Fearless nadia slide

India, Australia and the Asian Century

Fearless nadia slide


The immense public response to the Australia in the Asian Century White Paper creates a moment for Australia to throw its energies behind its goals with India, at once the most familiar and the most exotic of the big emerging powers in the region. Australia’s government, business and academic circles must invest in informing themselves about modern India and in getting to know its leaders, through more exchanges and meetings and establishment of research and study institutes in India as well as Australia. Careful building of knowledge and relationships will avoid disappointments in this most complex country.

Nothing in the White Paper dramatised the arrival of India in the forefront of Australia’s regional relationships more than the inclusion of Hindi among the four priority languages for teaching in schools (along with Chinese, Japanese and Indonesian). Hindi teaching in Australia’s schools will necessarily start from a low base, but the two existing Australian primary schools with Hindi language courses – Rangebank Public School in Melbourne’s Southeast and West Ryde Public School in northwest Sydney – and other community language teaching networks, provide models for the extension of Hindi teaching in our schools. Australia’s Indian diaspora, approaching half a million in size, is a pool of language and other expertise that should be tapped to assist in the roll out of the White Paper’s language policy on Hindi.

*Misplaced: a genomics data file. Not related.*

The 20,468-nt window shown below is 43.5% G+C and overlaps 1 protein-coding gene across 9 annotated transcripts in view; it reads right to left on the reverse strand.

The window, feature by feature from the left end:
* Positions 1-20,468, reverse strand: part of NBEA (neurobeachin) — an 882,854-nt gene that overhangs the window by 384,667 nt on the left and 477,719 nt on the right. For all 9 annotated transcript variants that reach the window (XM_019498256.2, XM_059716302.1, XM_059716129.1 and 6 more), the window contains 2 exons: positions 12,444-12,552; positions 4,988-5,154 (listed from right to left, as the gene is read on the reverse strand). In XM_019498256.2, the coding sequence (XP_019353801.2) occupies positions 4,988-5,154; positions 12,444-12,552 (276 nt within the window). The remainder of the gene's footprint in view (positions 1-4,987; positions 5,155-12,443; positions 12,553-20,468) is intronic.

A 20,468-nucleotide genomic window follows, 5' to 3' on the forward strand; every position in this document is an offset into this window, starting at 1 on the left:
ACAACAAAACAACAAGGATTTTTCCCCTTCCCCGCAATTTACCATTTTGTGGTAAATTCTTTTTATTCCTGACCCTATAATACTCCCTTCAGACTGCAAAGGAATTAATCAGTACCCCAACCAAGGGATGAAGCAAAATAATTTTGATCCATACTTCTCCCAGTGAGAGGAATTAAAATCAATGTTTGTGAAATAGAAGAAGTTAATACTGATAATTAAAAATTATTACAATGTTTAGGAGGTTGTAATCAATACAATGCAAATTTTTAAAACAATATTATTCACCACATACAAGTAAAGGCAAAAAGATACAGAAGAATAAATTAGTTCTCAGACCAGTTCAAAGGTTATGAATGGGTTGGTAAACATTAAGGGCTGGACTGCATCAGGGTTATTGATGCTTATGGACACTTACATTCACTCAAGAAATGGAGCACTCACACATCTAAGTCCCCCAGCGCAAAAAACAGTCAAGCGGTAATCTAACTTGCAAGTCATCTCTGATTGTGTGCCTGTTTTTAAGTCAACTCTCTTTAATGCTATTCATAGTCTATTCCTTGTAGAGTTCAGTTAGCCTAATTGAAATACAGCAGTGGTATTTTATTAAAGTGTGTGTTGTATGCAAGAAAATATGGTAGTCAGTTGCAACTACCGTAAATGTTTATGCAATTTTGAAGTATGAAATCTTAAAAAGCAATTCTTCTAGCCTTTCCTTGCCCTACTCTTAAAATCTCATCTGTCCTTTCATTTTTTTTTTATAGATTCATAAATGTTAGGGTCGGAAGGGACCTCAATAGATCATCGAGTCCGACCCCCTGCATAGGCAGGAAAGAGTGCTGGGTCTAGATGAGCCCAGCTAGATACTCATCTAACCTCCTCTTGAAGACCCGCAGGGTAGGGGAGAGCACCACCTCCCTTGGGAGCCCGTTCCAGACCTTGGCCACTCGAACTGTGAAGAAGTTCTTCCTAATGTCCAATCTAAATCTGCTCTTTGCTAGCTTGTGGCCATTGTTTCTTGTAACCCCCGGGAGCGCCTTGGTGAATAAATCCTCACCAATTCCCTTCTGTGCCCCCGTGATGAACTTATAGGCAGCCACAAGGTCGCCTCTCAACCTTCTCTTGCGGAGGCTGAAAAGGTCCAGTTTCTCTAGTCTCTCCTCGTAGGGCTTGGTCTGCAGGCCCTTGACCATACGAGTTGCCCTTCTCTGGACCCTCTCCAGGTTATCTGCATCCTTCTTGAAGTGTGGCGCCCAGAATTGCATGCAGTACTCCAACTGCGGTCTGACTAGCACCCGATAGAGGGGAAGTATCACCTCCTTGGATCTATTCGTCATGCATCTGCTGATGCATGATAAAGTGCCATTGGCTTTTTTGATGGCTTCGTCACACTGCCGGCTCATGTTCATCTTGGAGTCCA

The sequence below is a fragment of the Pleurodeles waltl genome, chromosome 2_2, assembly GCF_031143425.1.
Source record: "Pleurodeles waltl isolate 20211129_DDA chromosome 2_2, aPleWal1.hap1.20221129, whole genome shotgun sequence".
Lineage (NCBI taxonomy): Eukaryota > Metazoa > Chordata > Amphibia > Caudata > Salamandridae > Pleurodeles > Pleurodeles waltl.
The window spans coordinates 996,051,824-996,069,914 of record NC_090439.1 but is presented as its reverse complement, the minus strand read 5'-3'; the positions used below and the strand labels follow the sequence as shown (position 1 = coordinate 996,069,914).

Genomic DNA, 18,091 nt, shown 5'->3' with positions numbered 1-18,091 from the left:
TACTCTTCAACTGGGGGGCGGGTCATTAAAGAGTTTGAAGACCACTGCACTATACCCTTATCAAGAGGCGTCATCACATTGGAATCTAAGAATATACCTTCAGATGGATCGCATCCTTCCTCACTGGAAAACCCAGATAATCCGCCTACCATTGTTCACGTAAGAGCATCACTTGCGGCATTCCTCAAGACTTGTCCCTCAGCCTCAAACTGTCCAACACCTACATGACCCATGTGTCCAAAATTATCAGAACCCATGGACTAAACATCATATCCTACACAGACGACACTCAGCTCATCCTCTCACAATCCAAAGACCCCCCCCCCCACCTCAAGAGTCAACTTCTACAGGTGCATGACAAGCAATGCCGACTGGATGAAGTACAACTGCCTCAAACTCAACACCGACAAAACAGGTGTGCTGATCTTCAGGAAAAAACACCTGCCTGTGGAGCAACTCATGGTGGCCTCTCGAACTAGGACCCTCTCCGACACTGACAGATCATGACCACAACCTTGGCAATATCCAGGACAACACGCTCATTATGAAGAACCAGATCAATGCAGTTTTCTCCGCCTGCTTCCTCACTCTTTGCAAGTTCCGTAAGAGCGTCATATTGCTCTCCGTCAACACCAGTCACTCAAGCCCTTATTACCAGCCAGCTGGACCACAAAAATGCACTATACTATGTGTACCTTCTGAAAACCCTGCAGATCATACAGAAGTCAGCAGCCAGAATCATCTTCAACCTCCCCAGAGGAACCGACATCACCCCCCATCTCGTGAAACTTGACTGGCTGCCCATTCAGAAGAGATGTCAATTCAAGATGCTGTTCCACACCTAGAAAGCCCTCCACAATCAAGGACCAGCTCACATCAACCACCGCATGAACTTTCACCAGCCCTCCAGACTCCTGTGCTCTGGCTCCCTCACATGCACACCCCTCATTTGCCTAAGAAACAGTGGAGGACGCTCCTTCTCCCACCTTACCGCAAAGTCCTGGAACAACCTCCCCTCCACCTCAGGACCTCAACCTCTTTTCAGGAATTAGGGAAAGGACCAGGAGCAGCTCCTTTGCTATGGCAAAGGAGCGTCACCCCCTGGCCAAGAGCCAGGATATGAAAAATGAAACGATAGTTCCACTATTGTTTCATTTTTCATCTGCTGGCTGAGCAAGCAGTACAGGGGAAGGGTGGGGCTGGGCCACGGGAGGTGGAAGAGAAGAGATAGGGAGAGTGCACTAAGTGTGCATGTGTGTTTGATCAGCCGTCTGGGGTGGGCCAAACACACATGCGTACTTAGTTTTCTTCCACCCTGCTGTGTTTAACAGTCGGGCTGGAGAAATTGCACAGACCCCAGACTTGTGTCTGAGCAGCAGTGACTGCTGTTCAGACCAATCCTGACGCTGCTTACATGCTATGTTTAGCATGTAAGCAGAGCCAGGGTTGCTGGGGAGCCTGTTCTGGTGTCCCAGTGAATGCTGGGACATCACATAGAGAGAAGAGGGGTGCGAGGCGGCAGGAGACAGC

Recent opinion polls suggest Australia’s image in India has recovered from its nadir after Indian students suffered the effects of violent street crime in Australia in 2009-10. Effective action by Australian law enforcement and education officials brought the problem under control, but more needs to be done to persuade the Indian public that Australia is safe for Indian students and that its education system, which Indians surveyed held in high esteem, welcomes them. Australian vocational training institutions also need to push ahead with plans to provide low cost skills training in India itself, where the potential scale of the market offers enormous opportunities to those who can offer courses at an attractive price and deliver them with the right partners.

In the political and security realms, a window of opportunity has opened for Australia in India. This opportunity demands that we boost efforts to engage India’s leaders and administrators. Connections forged now will have beneficial effects for Australia and India for decades to come.